16 July 2014


  • first published 1939
  • locked room mystery
  • format: Kindle (Amazon)
  • File Size: 542 KB
  • Print Length: 243 pages
  • Publisher: MysteriousPress.com/Open Road (May 22, 2012)
  • Sold by: Amazon Digital Services, Inc.
  • Language: English
  • ASIN: B007ZI09CO
Synopsis (Amazon)

Wanted To Rent: Haunted House, preferably in rundown condition. Must be adequately supplied with interesting ghost.”

Ross Harte knows that only the Great Merlini could be behind such a strange classified ad. A magician, salesman, and occasional sleuth, Merlini is producing radio investigations of paranormal activity, and he needs ghosts to put on-air. His first target is Skelton Island, an eerie speck of land just a few hundred feet off the coast of Manhattan, but seemingly out of another time.

On a late-night trip to the island, Merlini and Harte find the house perfectly rundown and well-stocked with ghosts, including one fresh one. Linda Skelton, granddaughter of the famous Scourge of Wall Street, has been poisoned with cyanide. Unless Merlini works quickly, he and Ross will join her among the ranks of Skelton Island’s famous spirits.
My Take
This novel has a huge cast of characters and a hideously complex and very tangled plot. I chose it because the review I read said it was a locked room mystery and I needed one to complete a "bingo" line in the 2014 Vintage Mystery Challenge.

The story is mainly told through the eyes of Ross Harte, the Great Merlini's friend, and mostly the author plays "fair" with the reader. There are times though when the police detective, Gavigan, or even Merlini himself, or another character playing sleuth goes off on a tangent which Harte is excluded from. At times the solution to a knotty problem is something the reader could not be expected to know: such as how to produce footprints on a ceiling, the characteristics of death by "the bends", or the nature of a disease that produces blue pigmentation in the skin. These are pieces of antiquarianism provided to tickle the reader's fancy.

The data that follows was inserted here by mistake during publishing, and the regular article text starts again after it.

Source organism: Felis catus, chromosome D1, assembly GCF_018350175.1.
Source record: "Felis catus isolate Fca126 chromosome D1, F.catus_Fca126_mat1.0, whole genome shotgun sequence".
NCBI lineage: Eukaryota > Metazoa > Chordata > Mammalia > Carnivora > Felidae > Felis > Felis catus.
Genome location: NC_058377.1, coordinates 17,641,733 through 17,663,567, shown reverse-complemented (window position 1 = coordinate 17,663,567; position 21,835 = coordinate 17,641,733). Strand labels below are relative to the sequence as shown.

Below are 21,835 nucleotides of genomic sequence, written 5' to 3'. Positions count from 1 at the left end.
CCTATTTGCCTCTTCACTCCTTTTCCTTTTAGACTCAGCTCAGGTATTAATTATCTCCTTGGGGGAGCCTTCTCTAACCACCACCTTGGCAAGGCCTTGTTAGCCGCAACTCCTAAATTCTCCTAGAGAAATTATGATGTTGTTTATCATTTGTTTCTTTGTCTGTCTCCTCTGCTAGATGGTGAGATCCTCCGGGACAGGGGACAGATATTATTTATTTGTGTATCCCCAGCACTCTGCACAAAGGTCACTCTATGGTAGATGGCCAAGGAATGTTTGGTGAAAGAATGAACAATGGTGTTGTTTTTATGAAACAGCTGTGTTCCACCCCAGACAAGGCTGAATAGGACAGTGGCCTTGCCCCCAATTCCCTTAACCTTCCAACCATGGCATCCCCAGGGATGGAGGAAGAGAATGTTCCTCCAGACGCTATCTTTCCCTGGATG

As I've come to expect from crime novels of The Golden Age, red herrings, which Merlini calls "misdirections", abound. Just when you think you've got it all worked out Merlini puts another spanner in the works and you see that your solution has many holes in it. People are not who they appear to be either - almost as if the author is looking for another way to confound his own logic and to prolong the pages a bit more. By the end though I was getting a bit tired of these extensions and just wanted to know the "proper" solution.

This is my third "vintage" crime novel in a row and I think I'll be glad to get back to a more modern author.

My rating: 3.7

About the author (Wikipedia)

Born in Ohio, 1906-1971, an American mystery writer, editor, and amateur magician. His four novels frequently invoke his great knowledge of stage magic and feature as their fictional detective The Great Merlini, a professional magician who runs a shop selling magic supplies. He also wrote four short stories in 1940 about a stage magician named Don Diavolo, who appears as a principal character in one of the novels featuring The Great Merlini. "Don Diavolo is a magician who perfects his tricks in a Greenwich Village basement where he is frequently visited by the harried Inspector Church of Homicide, either to arrest the Don for an impossible crime or to ask him to solve it."

1 comment:

Ryan said...

I'm not familiar with the author at all, but I love mysteries with spookier settings. I may have to try and find thus one.


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